Evaluating Pricing Post-Pandemic

So, your business “survived” COVID-19 in your city. You’ve reopened and clients are slowly booking appointments. However, you probably haven’t fully financially recovered. In fact you probably have some extra costs added to your plate right now. Although your first thought might be to raise your prices, take a deep breath, pause before making any rash decisions, and take a look at the big picture first.

Many people are experiencing some form of financial stress right now and raising your prices may actually deter clients from booking. With that said, this is your career, you need to make money in order for your business to thrive. So what now? 

Eyelash extensions

How do you re-evaluate your business in the middle of a pandemic?

STEP 1: The Current Market 

The first thing you’ll want to do is look at your current local market. What are your peers charging, have they increased their pricing? How does your current pricing compare?  It never hurts to reach out and network with other lash artists. Most are more than happy to have a chat and help out. 

STEP 2: Your Ideal Client 

Now that you have a better idea of what is happening in your local market, it is time to focus on your ideal client. Has your ideal client changed since the pandemic? Was your current clientele financially affected? Would raising your prices shy them away or would they be understanding or maybe they have disposable income and weren’t affected financially at all. Understanding your ideal client right now, will give you insight into whether changing prices post-pandemic is the best option for you and your business.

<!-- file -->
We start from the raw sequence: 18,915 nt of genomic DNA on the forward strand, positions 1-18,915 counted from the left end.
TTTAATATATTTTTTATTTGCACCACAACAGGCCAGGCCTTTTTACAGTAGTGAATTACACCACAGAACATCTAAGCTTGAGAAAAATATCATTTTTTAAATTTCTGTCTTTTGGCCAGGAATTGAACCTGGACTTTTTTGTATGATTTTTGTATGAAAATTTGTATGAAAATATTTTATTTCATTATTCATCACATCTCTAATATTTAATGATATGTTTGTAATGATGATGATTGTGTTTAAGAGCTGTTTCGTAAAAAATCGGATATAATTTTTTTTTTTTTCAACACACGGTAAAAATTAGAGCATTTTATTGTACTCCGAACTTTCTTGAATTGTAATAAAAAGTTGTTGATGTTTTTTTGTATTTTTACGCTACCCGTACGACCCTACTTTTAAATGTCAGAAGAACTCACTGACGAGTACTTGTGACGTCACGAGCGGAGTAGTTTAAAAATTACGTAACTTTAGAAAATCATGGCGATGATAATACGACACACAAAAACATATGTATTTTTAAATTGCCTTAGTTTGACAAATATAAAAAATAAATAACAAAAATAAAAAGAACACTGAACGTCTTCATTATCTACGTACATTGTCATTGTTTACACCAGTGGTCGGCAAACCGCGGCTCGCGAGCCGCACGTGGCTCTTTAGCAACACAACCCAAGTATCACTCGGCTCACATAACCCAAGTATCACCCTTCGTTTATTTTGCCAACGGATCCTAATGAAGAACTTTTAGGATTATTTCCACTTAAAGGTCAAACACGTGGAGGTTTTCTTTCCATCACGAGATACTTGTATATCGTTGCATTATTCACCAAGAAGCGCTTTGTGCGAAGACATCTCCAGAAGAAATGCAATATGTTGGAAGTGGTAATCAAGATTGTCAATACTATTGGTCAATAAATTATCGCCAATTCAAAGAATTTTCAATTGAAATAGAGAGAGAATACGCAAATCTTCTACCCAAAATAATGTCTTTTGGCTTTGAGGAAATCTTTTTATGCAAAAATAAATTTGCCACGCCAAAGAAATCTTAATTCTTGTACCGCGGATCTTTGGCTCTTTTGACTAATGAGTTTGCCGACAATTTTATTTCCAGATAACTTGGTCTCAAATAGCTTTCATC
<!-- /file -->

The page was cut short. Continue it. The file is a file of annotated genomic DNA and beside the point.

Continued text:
STEP 3: Cost, Time, and Skill 

After looking into your local market and ideal client, it is time to factor in cost, time, and skill. What do you want to pay yourself hourly? Your experience and skill level must always be factored into your hourly rate. What is your current average cost per client? Figuring out the average cost per a client can be challenging and even overwhelming. You want to make sure you are factoring in everything that costs you money to run your business. When figuring out your cost per client don’t forget to include expenses such as rent, insurance, PPE, internet, and even toilet paper. What I recommend is that you total up monthly costs and divide by your average number of clients per month, then add product cost. For example if your business costs you $1,000 a month to run and you see on average 50 clients a month your cost per client is $20 now add the cost of product, $5 and you have your total cost per client, $25. This number will be unique to your business and I don’t recommend guessing. When you do the math you’ll be surprised at how high the cost actually is.

Lash artist brushing through client's eyelashes

Time to put the pieces together. Taking a look at classic lashes, if your salon books 2.5 hours for a full set and you want to make $30 an hour, you would need to charge $100 for a set of classic lashes. Here is the breakdown: 

$30 (hourly wage) X 2.5 (hours) = $75 + $25 (cost per client)

How does your final number compare to competitors within your local market? How does it compare to what you are charging now? If you are charging below the number you came up with, it’s time to increase your prices. The only thing worse than overcharging is undercutting the market. KNOW YOUR WORTH!

You’ve figured out the big picture, now you have a decision to make. It’s never easy to decide to increase your prices, but by doing the work and trusting your instincts you’ll be able to make the right decision for your clients, your business and yourself.

 

Happy Lashing! 

Mandy Beach